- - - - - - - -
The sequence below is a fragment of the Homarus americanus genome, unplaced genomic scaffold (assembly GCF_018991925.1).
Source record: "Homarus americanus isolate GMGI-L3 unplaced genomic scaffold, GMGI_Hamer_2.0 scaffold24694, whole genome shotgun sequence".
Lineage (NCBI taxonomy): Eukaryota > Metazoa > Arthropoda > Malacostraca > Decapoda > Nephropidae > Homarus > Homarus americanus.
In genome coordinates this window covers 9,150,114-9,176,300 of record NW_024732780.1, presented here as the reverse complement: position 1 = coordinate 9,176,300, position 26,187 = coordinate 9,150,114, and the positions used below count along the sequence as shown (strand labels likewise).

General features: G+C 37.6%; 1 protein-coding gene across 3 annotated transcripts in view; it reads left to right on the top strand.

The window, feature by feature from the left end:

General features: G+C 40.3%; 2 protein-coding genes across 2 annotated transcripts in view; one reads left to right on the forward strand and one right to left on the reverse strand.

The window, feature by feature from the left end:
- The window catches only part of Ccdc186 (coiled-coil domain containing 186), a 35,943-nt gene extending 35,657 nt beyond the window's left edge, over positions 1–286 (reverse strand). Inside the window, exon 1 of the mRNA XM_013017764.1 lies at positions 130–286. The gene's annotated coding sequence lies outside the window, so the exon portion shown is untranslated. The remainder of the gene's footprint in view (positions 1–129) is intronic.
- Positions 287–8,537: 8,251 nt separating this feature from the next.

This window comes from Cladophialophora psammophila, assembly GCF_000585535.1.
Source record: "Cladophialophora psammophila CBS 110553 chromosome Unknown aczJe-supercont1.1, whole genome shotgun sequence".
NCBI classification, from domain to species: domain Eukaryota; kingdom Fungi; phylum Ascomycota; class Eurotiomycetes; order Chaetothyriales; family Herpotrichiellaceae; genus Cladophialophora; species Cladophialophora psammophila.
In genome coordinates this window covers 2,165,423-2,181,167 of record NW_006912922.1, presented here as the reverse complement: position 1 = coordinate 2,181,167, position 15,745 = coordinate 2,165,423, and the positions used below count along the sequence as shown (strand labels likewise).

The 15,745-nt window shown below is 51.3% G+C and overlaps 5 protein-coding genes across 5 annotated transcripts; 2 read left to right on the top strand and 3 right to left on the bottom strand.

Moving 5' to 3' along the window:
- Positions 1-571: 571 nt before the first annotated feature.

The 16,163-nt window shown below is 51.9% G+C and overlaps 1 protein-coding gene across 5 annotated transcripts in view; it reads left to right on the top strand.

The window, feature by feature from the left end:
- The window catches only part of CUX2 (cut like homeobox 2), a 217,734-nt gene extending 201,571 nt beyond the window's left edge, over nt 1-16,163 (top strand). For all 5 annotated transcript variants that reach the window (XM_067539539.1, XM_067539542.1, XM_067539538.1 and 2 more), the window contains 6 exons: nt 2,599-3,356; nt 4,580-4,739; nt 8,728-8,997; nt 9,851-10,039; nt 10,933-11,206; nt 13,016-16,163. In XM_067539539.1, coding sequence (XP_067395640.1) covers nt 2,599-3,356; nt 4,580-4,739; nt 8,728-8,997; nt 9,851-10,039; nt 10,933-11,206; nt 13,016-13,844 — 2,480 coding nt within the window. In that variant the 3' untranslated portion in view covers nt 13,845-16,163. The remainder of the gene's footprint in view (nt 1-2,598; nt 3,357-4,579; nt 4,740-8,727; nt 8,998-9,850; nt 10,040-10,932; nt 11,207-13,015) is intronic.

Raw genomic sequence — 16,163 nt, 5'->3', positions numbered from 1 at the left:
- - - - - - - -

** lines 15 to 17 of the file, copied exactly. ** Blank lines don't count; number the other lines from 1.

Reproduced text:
The 15,745-nt window shown below is 51.3% G+C and overlaps 5 protein-coding genes across 5 annotated transcripts; 2 read left to right on the top strand and 3 right to left on the bottom strand.

Moving 5' to 3' along the window:
- Positions 1-571: 571 nt before the first annotated feature.